Tag Archives: Apologia Chemistry

The Conservation of Mass

Looks like I need to back track a little, since I apparently have skipped a few lessons.

Module 3 of Exploring Creation with Chemistry – The Conservation of Mass

Uh?

All that means is matter cannot be created or destroyed; it can only change forms.

In a nut shell, when matter goes through a wiz-bang change the total mass remains the same. Ta-dah!  Still don’t get it?  Ok.

Get a pair of funky colored goggles and neon yellow rubber gloves.  Must haves for all chemistry labs.   Seriously.

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Obtain items for exp. 3.1: beakers, watch glass, Lye (we used Drano – washes your troubles down the drain), vinegar, water, pot, purple cabbage, stove, mass scale, stirring rod, etc..  In this experiment we boiled cabbage to get the color out and into the water.  Now we are trying to figure out if the mass of matter is the same before and after it goes through any kind of change.  To do that, we have to measure everything.

We measure the beaker, the lye, the watch glass, the everything…  Here you see my pink student measuring her beaker in her mass scale.  Sorry, I don’t have any measurements to give, because I no longer have their lab write-ups and can’t remember what the weights were.

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While the cabbage is boiling  you stop, put your finger on your nose and think about the experiment and where it is going.

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Measure out a specific amount of the Lye and place it on the watch glass.   Then have this conversation with one of your students?

  • Student: Mrs. Goodrich, what happens if you get Lye on your fingers?
  • Me:  It burns your skin.
  • Student:  Can I touch it?
  • Me:  No.
  • Student:  Uh, I think I got some on my hands because they are burning a little bit.  Can I go wash my hands?
  • Me:  Sure.  I also got some on my hands.

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Here some of the cabbage water is in the beaker with some vinegar.  You can see just a little bit of pink at the bottom of the beaker in the mass scale.  Vinegar (acid) turns the anthocyanins pink.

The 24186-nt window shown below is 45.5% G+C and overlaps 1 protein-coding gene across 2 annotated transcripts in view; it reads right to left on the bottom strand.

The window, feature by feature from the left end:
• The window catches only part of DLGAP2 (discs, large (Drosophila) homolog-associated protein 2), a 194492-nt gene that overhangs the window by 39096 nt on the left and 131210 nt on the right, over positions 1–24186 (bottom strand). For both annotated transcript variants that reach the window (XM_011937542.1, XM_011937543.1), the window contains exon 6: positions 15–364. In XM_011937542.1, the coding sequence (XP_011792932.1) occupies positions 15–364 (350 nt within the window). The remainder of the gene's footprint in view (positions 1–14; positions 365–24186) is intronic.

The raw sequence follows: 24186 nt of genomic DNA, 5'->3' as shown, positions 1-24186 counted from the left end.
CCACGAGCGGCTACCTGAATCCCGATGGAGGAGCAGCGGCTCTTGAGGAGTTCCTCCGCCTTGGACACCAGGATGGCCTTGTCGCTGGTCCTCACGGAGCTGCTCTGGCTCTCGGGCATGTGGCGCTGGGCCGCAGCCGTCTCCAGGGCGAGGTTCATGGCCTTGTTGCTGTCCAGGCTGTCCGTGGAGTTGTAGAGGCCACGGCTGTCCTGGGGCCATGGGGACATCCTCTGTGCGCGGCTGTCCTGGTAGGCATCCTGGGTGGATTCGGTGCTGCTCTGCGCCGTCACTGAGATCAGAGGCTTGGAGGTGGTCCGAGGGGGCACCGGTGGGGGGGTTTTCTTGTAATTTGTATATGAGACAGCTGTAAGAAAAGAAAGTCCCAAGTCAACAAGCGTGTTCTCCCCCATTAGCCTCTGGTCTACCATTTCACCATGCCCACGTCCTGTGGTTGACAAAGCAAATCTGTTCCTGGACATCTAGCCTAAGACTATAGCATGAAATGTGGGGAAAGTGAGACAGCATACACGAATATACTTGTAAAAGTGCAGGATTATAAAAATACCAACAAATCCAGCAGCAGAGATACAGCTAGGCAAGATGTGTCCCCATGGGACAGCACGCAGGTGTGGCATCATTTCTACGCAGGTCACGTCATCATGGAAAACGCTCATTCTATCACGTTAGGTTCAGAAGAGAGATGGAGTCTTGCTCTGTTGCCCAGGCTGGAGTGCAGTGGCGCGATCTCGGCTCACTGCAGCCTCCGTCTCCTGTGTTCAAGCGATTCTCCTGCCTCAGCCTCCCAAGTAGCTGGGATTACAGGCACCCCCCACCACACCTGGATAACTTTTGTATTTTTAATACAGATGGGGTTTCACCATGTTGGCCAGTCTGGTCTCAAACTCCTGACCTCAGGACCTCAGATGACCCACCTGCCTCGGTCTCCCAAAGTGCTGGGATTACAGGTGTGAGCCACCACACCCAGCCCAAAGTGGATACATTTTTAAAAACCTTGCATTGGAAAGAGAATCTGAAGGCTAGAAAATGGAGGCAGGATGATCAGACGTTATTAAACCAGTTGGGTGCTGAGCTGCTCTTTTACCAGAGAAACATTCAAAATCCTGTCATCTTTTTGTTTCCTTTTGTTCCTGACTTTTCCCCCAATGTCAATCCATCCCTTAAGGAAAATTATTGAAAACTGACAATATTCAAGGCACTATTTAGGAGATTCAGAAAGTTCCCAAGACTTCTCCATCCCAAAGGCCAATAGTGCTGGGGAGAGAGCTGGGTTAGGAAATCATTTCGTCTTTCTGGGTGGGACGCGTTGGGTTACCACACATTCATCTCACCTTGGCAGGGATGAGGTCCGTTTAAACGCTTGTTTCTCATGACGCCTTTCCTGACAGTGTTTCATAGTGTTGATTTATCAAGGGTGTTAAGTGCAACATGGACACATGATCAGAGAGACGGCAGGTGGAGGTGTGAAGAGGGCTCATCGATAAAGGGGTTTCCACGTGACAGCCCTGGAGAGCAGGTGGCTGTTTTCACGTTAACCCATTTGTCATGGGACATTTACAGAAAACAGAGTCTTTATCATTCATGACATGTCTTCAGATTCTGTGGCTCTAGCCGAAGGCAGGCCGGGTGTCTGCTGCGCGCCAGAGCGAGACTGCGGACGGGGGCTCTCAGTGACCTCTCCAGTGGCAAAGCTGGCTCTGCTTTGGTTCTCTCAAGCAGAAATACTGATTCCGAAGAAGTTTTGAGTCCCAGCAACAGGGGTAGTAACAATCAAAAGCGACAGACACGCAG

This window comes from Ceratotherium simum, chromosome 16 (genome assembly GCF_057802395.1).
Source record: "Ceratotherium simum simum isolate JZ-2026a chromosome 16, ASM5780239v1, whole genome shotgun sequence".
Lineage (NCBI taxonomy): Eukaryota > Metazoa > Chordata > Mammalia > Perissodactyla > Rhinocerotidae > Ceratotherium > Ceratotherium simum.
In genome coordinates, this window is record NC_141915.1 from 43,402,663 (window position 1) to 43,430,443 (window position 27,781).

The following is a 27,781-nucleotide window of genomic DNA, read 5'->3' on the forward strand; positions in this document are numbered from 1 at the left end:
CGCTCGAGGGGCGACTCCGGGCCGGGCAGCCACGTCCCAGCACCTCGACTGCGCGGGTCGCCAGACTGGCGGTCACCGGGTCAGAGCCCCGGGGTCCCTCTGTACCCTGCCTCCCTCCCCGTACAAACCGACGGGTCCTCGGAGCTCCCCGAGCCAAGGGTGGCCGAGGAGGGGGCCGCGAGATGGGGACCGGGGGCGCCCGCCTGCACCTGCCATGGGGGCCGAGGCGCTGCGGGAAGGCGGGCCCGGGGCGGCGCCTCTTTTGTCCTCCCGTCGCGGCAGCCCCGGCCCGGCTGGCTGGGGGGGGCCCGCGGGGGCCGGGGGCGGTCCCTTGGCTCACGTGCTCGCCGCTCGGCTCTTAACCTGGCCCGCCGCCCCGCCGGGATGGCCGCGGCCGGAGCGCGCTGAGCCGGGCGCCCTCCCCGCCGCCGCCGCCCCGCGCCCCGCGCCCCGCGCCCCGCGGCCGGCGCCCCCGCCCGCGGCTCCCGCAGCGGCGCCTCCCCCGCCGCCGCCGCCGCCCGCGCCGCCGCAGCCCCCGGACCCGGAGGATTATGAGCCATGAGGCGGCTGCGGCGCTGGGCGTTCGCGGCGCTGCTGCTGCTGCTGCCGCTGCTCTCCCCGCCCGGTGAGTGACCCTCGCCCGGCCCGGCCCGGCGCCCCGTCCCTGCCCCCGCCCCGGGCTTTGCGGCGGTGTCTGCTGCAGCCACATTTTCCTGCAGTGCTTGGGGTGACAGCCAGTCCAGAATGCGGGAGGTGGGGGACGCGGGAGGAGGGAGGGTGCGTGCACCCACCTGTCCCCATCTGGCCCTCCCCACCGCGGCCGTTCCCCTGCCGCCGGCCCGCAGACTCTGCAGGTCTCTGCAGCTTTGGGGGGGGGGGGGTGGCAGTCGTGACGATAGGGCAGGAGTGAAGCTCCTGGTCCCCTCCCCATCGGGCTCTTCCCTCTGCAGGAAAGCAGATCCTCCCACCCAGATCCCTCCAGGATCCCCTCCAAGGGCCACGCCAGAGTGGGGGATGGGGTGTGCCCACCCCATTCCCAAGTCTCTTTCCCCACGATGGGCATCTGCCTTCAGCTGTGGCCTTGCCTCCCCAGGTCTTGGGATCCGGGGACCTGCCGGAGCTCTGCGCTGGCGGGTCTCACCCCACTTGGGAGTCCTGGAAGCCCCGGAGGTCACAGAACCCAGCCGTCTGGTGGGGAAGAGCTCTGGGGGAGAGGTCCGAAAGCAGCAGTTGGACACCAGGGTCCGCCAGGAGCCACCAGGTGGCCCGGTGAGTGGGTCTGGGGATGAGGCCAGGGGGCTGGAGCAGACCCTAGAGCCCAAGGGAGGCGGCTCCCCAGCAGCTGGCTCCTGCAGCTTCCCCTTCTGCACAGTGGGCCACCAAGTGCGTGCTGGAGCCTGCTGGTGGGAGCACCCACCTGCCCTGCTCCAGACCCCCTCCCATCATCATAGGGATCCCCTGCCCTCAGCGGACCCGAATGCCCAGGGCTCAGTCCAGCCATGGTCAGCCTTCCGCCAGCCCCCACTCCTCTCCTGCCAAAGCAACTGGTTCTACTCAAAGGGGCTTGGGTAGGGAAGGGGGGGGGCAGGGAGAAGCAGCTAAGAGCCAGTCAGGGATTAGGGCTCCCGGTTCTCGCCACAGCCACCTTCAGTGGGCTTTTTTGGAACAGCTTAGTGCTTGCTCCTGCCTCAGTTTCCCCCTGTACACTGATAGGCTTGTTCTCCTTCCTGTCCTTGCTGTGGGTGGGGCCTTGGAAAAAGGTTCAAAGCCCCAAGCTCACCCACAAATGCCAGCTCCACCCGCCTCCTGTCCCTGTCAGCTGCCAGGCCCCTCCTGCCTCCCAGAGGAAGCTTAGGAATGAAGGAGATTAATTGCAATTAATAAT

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Next step is to tip the watch glass and pour the Lye into the pink liquid.  Lye is a base and neutralizes the vinegar and turns it into a lovely shade of yellow snot.  I hate the word snot, but that is what the students called it.

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So, we had vinegar, Lye, and water with cabbage coloring in it.  All was measured. Let’s say it measured XX grams.  It was then mixed all together causing chemical changes to occur and the whole thing was measured again.  The mass was XX grams.  Ta-dah!

Matter cannot be created or destroyed; it can only change forms.

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Ionic or Covalent?

Apologia Chemistry

We are making our way through Module 3 of Exploring Creation Through Chemistry.    In this module we learned there must be at least one metal atom and at least one nonmetal atom for a compound to be classified at Ionic.   The compound will be Covalent if it contains only nonmetals.

Experiment 3.2  will show us that Covalent compounds do not conduct electricity, but Ionic compounds will.

Students attached copper wires, using electrical tape,  to a 9V battery.

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The other end of the wires were put into a beaker that had distilled water.  Distilled water is 99% pure.  The students kept their eyes on the beaker…. for a while.  Suddenly they are getting bored.  Why?  Because absolutely nothing is going on!  What is the purpose of this experiment if nothing is going on?  Good question, but there is something going on and that something is nothing.    That means distilled water is a covalent compound made up of Hydrogen and Oxygen.

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Next we add in some Sodium Bicarbonate, aka Baking Soda.  It has at least one metal in there.   NaHCO3  Do you see it?

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Now oooo and ahhhhh.  Something is happening here.  See those bubbles?  That means electricity is being conducted and it is breaking down the water.

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Next experiment….contacting alien beings.  Or other Chemistry students.  Same thing.

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I Built a Calorimeter and Determined the Specific Heat of a Metal

That title sounds like I am awesome smart doesn’t it?

In reality, I just stuck two Styrofoam cups together and plugged numbers into an equation.  Do I still sound awesome smart?  Didn’t think so.

We just finished Module 2 of Exploring Creation with Chemistry by Jay Wile. For Experiment 2.2 a calorimeter is needed to perform the experiment.  Styrofoam cups are a great insulators, so they work well as a calorimeter.

A calorimeter is a device used to measure quantities of absorbed or released heat or for determining specific heats.

Lab 2.2 requires two styrofoam cups, but does not state there should be a top on the cups. I kept thinking a lot of heat will be lost out the top.  So, I took a look in the All Lab, No Lecture book and it gives instructions on how to make a lid for the cups.